Continuous Curves for Free Motion Machine Quilting Squares and Triangles

Continuous Curves or Line Dancing Quilting Design on a Big North Star Quilt

Some of the most common shapes in quilting are squares and triangles. If you want to free motion quilt on a longarm quilting machine or a regular sewing machine, you need to be prepared to take on those shapes. One way to handle them is with a gentle curve that is reminiscent of what hand quilters might call cathedral windows or orange peel designs. Take a look at how the following longarmers used a gentle continuous curve to travel between the points of a triangle. The resulting shapes that reveal themselves at the junctions of multiple blocks can be surprising and beautiful. Try continuous curves the next time you are free motion machine quilting squares and triangles.

Line Dancing on Valerie’s Quilt

Continuous Curves or Line Dancing Quilting Design on a Big North Star Quilt

This is a quilt by Valerie, one of our frequent and fabulous renters. The blocks in this quilt are very large with lots of negative space. These can be fun to machine quilt on a quilting machine but also a little intimidating. This quilt is made entirely of triangles, with the exception of the white background around the floating squares. Each triangle was quilted the same way. This created great movement and life through the quilting design where each of the continuous curves come together in each quilt block. This particular type of continuous curve is sometimes referred to as Line Dancing. I can see why… it looks like a party! It is a simple but effective technique.

Continuous Curves or Line Dancing Quilting Design on a Big North Star Quilt

Pat Doubles Up the Continuous Curves

Quilt with Four Patch Blocks on Point and Continuous Curves Quilting

Pat incorporated two curves in her larger triangles when doing this fabulous free-motion quilting on her four patch on point quilt. She quilted the border with a wishbone filler. Again, simple but effective. There are two different sizes of blocks. A four patch of smaller squares is the same size as the solid larger block. The smaller blocks are quilted with a single continuous curve that connects adjacent corners. The larger blocks are quilted the same way, but with a double curve, instead of a single. The result is this echoed diamond shape in between the circles that surround the smaller squares. Truly lovey.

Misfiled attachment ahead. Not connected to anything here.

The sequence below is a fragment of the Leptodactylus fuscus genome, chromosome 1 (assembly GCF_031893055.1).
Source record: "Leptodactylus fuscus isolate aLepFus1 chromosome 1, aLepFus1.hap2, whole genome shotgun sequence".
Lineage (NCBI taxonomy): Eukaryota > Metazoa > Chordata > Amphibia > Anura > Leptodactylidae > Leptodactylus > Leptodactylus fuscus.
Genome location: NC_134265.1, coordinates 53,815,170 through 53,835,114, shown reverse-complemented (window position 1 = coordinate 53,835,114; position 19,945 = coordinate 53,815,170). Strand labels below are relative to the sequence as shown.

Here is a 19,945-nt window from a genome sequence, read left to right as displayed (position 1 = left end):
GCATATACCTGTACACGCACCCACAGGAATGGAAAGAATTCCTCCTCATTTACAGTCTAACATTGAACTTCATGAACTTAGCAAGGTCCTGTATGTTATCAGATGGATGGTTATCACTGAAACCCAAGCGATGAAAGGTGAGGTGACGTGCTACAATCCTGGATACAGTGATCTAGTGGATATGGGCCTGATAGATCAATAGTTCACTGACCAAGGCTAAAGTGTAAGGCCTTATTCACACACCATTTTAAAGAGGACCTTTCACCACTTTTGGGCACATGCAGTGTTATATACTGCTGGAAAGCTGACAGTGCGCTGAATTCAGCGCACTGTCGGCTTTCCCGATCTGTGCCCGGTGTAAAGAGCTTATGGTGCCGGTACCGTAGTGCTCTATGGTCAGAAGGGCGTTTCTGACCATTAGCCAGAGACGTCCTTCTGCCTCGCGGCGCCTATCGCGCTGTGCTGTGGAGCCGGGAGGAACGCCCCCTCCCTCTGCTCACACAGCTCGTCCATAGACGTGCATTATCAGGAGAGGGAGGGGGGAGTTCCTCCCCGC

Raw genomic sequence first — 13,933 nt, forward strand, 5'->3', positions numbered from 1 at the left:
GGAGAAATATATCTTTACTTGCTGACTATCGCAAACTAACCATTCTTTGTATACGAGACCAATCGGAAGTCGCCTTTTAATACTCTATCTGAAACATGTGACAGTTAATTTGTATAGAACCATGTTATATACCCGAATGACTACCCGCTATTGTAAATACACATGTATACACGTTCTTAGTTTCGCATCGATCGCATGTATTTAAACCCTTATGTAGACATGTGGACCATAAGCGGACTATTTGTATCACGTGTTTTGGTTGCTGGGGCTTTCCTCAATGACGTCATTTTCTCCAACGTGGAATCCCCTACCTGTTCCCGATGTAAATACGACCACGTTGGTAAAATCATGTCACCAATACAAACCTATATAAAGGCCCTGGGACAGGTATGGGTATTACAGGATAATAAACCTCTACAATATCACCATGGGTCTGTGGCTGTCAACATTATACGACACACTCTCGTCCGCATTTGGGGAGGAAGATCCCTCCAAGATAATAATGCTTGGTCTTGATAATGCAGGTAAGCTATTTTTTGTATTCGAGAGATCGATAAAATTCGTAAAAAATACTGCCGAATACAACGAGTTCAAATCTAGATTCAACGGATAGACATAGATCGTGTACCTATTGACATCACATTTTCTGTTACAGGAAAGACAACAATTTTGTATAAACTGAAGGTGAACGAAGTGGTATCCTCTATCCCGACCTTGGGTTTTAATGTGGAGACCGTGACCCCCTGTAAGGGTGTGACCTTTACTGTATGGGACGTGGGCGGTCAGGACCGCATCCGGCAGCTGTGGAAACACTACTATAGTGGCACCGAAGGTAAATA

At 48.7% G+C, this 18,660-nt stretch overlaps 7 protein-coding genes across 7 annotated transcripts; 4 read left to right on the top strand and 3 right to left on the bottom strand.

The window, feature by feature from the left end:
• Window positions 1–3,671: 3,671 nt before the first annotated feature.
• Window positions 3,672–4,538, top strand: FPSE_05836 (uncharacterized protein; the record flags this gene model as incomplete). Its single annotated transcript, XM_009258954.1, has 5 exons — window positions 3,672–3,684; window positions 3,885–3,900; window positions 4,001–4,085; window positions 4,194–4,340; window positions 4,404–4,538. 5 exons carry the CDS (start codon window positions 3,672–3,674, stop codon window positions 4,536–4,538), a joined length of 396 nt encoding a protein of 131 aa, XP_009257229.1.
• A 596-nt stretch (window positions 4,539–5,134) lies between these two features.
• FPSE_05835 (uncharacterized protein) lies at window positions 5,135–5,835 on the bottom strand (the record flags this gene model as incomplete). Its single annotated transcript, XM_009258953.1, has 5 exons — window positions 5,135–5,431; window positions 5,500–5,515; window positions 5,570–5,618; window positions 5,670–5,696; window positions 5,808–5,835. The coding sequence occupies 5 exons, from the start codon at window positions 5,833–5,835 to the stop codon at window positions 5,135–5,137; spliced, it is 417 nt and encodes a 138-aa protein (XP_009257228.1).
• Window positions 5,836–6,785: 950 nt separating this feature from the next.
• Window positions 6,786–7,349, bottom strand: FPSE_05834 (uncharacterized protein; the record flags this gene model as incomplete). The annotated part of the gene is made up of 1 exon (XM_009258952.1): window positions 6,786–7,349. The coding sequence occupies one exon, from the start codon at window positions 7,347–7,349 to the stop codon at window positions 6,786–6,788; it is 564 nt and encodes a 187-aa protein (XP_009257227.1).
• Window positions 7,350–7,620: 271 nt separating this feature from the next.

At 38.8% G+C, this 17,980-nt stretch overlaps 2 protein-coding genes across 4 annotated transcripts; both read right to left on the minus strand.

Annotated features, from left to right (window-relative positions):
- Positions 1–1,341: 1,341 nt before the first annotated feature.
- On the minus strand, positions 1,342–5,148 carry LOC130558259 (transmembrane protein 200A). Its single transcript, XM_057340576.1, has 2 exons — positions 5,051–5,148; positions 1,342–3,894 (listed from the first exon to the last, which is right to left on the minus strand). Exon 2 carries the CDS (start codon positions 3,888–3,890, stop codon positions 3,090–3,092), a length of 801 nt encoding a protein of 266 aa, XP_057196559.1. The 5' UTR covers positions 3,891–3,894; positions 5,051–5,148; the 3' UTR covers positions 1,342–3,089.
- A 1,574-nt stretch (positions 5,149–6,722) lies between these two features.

Continuous Curves Quilting in a Four Patch Block

Erin’s Continuous Curves are Super-Sized

Free Motion Quilting on Erin's Big Star Quilt

Erin also quilted this in much the same way as Pat, with double continuous curves. This big block beauty has some beautiful negative space that really lets the quilting shine through. You can see the finished and washed quilt on her blog at House on Hill Road. She made it with Cotton Lawn fabric and Quilter’s Dream Deluxe loft cotton batting. It is incredibly soft, and once it was washed, it had that lovely texture seen in vintage quilts. It is truly a beautiful creation!

Continuous Curves Quilting on an extra large star block

Many people think that free motion machine quilting must be complicated and elaborate and therefore, too difficult. But as you can see from these examples, it doesn’t have to be. You can use the continuous curve design to swoop into free-motion longarm quilting with simple bowed lines between corners to create really interesting designs. Check out what other renters did with their free-motion quilting.

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Angela Huffman- Triplet Momma. Quilter. Teacher. Thread Bimbo

I’m Angela- Co-host of the Fons & Porter’s Love of Quilting PBS show. APQS Long arm Dealer and Educator. Triplet Momma. Designer. Thread Bimbo.

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